Review: Majestic and Wild by Murray Pura

4 out of 5 Stars
Author: Murray Pura
Publisher: Baker Book
Buy Majestic and Wild
Reading Level: Easy

Majestic and Wild explores the wilderness. Murray collects stories from here and there interpreting them through the lens of God. He sees the beauty of the wilderness and draws closer to God.

Isolation brings one man peace and another is twisted by it. There are those in the wilderness who find Christ and recover what was missing, while others find the devil and lose the best part of who they were.

The wilderness can be a sanctuary for some and a pit for others. It depends what you bring to it and what you take out of it. How much better if a man can be still in the quiet magnificence of the peaks and valleys and, above anything else, know there is a God—a God of powerful love who can put that same powerful love in their own hearts and change them from the inside out, healing all maladies of the human spirit.(p. 122)

Most of these stories are independent. You could read the book straight through or pick and chose stories that intrigue you. I enjoyed reading a few each day.

Murray has a knack for story telling. He engages and his imagery pops. You won’t find yourself bored and in the end you’ll find yourself worshipping God spontaneously. Here’s a passage I enjoyed,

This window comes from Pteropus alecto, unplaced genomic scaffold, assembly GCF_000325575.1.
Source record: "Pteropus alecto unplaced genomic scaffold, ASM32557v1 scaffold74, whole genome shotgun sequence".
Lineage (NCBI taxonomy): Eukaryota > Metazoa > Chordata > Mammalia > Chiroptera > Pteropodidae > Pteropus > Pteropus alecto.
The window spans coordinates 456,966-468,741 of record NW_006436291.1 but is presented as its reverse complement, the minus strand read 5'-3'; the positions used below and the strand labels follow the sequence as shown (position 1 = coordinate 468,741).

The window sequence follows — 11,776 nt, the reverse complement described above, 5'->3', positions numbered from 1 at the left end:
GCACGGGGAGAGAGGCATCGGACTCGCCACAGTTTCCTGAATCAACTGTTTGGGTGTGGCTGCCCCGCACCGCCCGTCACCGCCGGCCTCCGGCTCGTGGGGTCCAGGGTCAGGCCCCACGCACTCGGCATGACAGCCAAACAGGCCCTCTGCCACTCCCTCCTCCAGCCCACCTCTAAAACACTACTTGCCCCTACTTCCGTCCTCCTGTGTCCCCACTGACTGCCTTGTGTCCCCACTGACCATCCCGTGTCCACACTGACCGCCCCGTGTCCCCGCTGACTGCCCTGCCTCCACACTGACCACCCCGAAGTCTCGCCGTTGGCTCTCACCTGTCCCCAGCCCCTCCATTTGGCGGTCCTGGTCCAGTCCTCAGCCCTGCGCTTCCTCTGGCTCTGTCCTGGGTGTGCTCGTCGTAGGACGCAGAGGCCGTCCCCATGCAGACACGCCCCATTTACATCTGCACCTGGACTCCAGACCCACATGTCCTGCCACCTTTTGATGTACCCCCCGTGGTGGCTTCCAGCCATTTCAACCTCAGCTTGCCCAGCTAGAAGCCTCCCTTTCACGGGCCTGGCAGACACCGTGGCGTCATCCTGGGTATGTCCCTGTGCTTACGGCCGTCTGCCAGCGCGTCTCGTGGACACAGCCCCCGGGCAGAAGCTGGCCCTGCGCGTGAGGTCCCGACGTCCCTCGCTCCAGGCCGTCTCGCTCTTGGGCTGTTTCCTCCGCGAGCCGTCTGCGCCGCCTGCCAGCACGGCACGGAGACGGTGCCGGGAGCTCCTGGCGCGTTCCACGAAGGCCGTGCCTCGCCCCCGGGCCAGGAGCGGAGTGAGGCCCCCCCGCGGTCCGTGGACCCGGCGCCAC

The canoes were moving so fast in the water the bows hissed. Thousands of small bubbles trailed alongside, gurgling just like ginger ale being poured into a tall glass. It went like this all day. I had never experienced anything like it. Invis- ible forces propelled our two canoes through the wilderness while we sat back and watched forests and fields and wild- life go about their daily business of being God’s creation. I recall Stan smoked a pipe, leaning back, totally relaxed, one hand on the pipe bowl, the other on his knee. Not a care in the world, certainly not the care of paddling a canoe hour after hour. For that matter, we were all totally laid back, the sun golden across our faces and hands, hands empty of the wooden shafts of paddles, no strain, no exertion, no stress. It was a dream day.

As the sun set, the horizon and hills were the color of a ripe peach, and the sandbar where we beached our canoes, a strip of copper. We lit a small fire on the sand and cooked our Genoa salami with sharpened willow branches. The canoes were up well past the high water mark, and we unrolled our sleeping bags even farther back. But the river’s voice seemed to be at arm’s length as we lay looking up at the soft stars of a warm autumn. I kept drifting in and out of sleep as the river slipped by, murmuring and bubbling. (pp. 174-75)

It’s a wonderful example of what a robust natural theology looks like. We need more books like Majestic and Wild. Books that are written well and demonstrate a full orbed Christian worldview.

Disclosure of Material Connection: I received Majestic and Wild from Baker Book. I was not required to write a positive review. The opinions I have expressed are my own. I am disclosing this in accordance with the Federal Trade Commission’s 16 CFR, Part 255: “Guides Concerning the Use of Endorsements and Testimonials in Advertising.”

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